5 Most Insane AFC Wild Card Games in NFL History

by Suzanne Halliburton

It’s AFC Wild Card weekend. Will four teams play some yawner games or will the action be as wild as the regular season?

We here at Outsider would prefer the stunning and unpredictable because those games are far more fun. We’re betting football fans agree.

So to get everybody in the mood, we’re taking a look at the five most chaotic, most memorable AFC Wild Card games ever. We’ve done the same for the NFC. So prep for your playoff weekend and enjoy.

Jan. 8, 2012 – Denver 29, Pittsburgh 23 (overtime)

Shut up! You’re telling me Tim Tebow threw an 80-yard touchdown pass on Denver’s first play of overtime to beat the Steelers? Demaryius Thomas says yes, it’s true. The play took 11 seconds and it marked the quickest overtime in NFL playoff history. The pass was off of play-action. The Steeler secondary, briefly, bit on the fake. And boom, touchdown.

“When I saw him scoring, first of all, I just thought, ‘Thank you, Lord,’” Tebow told reporters after the game. “Then, I was running pretty fast, chasing him – Like I can catch up to D.T! Then I just jumped into the stands, first time I’ve done that. That was fun. Then, got on a knee and thanked the Lord again and tried to celebrate with my teammates and the fans.”

Tebow’s’ heroics overshadowed Pittsburgh’s fantastic comeback. The Steelers scratched back from a 20-6 deficit with Ben Roethlisberger rallying his team with 10 points in the final 10 minutes to force overtime.

Tebow earned his first and only playoff win. Nine years later, Roethlisberger is back for the Steelers’ wildcard game Sunday night against Cleveland.

Tommy Maddox Leads Steelers to Magical Win Over Browns in Wild AFC Wild Card Contest

Jan. 5, 2003 -Pittsburgh 38, Cleveland 33

We’re staying with Pittsburgh for this AFC Wild Card look back. Tommy Maddox was the Steelers quarterback who worked the magic. Surprise your friends with this bit of trivia. Maddox is one of only four players who won both a Super Bowl and an XFL Championship. Maddox probably was the only one who sold insurance, too.

In this game, Maddox threw for 367 yards and three touchdowns in helping lead Pittsburgh back from deficits of 24-7 and 33-21. Chris Fuamatu-Ma’alfala scored the winning touchdown with 51 seconds to go. Hines Ward, pre “Dancing With The Stars” title, caught 11 passes for 104 yards and a score.

Kansas City Wasn’t Always a Playoff Darling: Check Out This AFC Wild Card Game

Jan. 4, 2014 – 2013 Indianapolis 45, Kansas City 44

Kansas City is the defending Super Bowl champion and top seed for this year’s AFC playoffs. But there have been dark playoff days in Kansas City’s past. The Chiefs led Indianapolis by as many as 28 points, owning a 38-10 lead barely two minutes into the third-quarter lead.

But that was before Andrew Luck, in his second year in the NFL, breathed life into the Colts. Luck and the Colts scored 21 points in the third quarter. Early in the fourth, fortune stayed with the Colts. Running back Donald Brown fumbled the ball and it bounced off the helmet of an offensive lineman. Luck scooped it and dove into the end zone.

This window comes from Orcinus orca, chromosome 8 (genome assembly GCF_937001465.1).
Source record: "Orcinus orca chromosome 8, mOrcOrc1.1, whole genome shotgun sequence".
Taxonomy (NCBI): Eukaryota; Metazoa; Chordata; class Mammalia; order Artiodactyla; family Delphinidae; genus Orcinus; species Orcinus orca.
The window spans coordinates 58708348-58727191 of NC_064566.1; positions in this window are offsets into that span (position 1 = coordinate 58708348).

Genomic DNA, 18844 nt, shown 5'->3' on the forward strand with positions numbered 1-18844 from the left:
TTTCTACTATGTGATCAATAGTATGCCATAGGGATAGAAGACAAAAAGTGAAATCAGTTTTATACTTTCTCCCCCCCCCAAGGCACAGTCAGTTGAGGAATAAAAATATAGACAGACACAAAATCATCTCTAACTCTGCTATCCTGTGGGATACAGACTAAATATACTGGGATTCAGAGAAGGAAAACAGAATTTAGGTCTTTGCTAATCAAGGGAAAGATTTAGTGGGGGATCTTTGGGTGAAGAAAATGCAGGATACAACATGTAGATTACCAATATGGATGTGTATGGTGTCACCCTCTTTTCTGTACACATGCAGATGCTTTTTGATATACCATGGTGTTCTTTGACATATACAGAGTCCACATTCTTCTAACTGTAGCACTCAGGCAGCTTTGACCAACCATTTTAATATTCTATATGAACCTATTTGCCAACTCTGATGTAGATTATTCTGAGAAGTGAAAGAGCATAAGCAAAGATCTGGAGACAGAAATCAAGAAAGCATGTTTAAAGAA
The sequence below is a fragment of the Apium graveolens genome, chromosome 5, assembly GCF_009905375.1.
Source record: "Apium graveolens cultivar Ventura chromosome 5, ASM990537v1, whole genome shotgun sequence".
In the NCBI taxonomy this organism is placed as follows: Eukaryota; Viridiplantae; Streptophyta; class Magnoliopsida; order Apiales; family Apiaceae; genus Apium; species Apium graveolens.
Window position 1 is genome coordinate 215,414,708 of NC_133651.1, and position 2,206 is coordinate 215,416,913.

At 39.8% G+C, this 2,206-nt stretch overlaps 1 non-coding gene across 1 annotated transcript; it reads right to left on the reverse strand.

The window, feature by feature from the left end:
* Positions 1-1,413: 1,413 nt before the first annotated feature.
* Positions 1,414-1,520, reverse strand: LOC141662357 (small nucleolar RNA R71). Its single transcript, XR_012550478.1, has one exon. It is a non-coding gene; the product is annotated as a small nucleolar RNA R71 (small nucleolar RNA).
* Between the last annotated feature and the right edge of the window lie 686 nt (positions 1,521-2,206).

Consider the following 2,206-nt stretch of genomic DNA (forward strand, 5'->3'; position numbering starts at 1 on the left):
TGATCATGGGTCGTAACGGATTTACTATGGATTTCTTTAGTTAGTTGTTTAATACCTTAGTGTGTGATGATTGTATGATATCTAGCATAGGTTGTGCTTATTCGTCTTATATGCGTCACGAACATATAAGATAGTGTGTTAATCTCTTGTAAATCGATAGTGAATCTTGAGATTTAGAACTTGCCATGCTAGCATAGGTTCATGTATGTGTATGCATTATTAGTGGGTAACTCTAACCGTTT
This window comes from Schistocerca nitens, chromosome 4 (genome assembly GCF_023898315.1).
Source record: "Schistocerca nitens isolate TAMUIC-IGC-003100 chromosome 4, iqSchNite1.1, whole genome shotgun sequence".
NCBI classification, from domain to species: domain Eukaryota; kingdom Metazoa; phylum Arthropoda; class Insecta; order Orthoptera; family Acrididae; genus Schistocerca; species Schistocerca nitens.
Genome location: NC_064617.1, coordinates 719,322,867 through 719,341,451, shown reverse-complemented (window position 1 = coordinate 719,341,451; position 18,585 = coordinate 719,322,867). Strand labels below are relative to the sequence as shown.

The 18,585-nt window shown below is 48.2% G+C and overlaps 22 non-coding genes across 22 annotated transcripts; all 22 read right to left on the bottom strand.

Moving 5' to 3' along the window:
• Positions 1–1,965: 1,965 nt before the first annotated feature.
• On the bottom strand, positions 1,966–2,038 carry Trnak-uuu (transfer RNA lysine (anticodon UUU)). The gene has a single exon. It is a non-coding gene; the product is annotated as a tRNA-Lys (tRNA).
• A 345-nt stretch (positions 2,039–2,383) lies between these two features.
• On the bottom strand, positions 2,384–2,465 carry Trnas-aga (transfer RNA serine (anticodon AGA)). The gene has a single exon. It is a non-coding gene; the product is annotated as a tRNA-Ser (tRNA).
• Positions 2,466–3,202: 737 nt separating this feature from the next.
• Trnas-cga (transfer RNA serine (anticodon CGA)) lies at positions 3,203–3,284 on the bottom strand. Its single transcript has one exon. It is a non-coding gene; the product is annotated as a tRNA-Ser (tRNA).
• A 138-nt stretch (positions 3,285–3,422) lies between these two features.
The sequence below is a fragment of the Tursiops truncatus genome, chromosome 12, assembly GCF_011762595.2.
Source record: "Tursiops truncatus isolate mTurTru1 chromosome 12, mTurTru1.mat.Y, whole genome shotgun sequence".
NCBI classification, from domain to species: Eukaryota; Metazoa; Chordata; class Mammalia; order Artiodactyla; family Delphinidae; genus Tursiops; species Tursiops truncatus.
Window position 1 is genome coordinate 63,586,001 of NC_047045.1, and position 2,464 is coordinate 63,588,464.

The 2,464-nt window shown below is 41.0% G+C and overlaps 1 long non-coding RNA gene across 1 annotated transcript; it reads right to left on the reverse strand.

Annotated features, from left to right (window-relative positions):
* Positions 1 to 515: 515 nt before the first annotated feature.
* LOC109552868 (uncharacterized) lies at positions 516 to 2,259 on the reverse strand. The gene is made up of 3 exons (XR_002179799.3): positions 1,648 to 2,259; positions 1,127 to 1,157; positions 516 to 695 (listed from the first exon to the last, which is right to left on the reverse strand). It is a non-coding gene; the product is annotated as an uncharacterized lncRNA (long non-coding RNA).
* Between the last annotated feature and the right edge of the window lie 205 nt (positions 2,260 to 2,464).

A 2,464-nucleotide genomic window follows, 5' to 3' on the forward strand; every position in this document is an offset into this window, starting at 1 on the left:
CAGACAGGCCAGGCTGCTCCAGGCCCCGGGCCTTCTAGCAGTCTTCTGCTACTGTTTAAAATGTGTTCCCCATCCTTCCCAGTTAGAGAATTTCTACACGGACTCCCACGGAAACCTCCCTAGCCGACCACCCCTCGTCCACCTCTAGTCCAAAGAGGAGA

“Hop, skip and jump into the end zone and he scores,” said former Indianapolis coach Chuck Pagano of the Luck play. “Just crazy. Once that starts to happen and that momentum switches, anything can happen. I think that’s where we finally caught a break and made a couple of plays.”

The winning play was a simple one. Luck told receiver T.Y. Hilton to just run deep. The two combined for a 64-yard touchdown. The comeback was complete. It was the second biggest in NFL post-season history.

Alex Smith quarterbacked Kansas City that day. He’ll be directing Washington, Saturday, against Tom Brady and Tampa Bay.

AFC Wildcard Always Will Have Music City Miracle

Jan. 8, 2000 – Tennessee 22, Buffalo 16

The game was pretty benign for all but the final minute. Buffalo, with the go-ahead field goal, clinched apparent victory with 16 seconds to go. But sometimes kickoffs are magical. This one now will forever be known as the “Music City Miracle.”

Tennessee just called it “Home Run Throwback.” It was designed by special teams coach Alan Lowry, who got the idea when he was an assistant with the Dallas Cowboys scouting an SMU game in 1982.

Tennessee tight end Frank Wychek was tasked with throwing a lateral pass on the return. Lorenzo Neal fielded the squib kick and handed it to Wychek, who lateraled across the field to Kevin Dyson. Dyson scored the 75-yard touchdown.

Oh, Wow, Buffalo! Bills Pull Off Biggest Comeback in Playoff History

Jan. 3, 1993 – Buffalo 41, Houston 38

And sticking with Buffalo, this game lives in Bills lore. Always. You’ll never forget your team coming back from 32 points.

Houston and quarterback Warren Moon were on fire in the first half. It was the same plot in the regular-season finale, when the Oilers won 24-3. Buffalo quarterback Jim Kelly was injured in the game. Frank Reich replaced him.

But in the second half of the playoff game, the script flipped. At halftime, Kelly told Reich to remember the time when he was the quarterback for Maryland and led the Terps to the biggest comeback in NCAA history. Houston padded its lead to 35-3 early in the third quarter when Reich threw a pick-six.

But Reich was near flawless after that in leading Buffalo to the improbable win. He completed 21 of 34 pass for 289 yards and four touchdowns. The Bills scored 35 unanswered points. Houston used a field goal to take the game into overtime. But Steve Christie’s field goal won it for the Bills in OT.

Buffalo’s win was the largest comeback in NFL playoff history.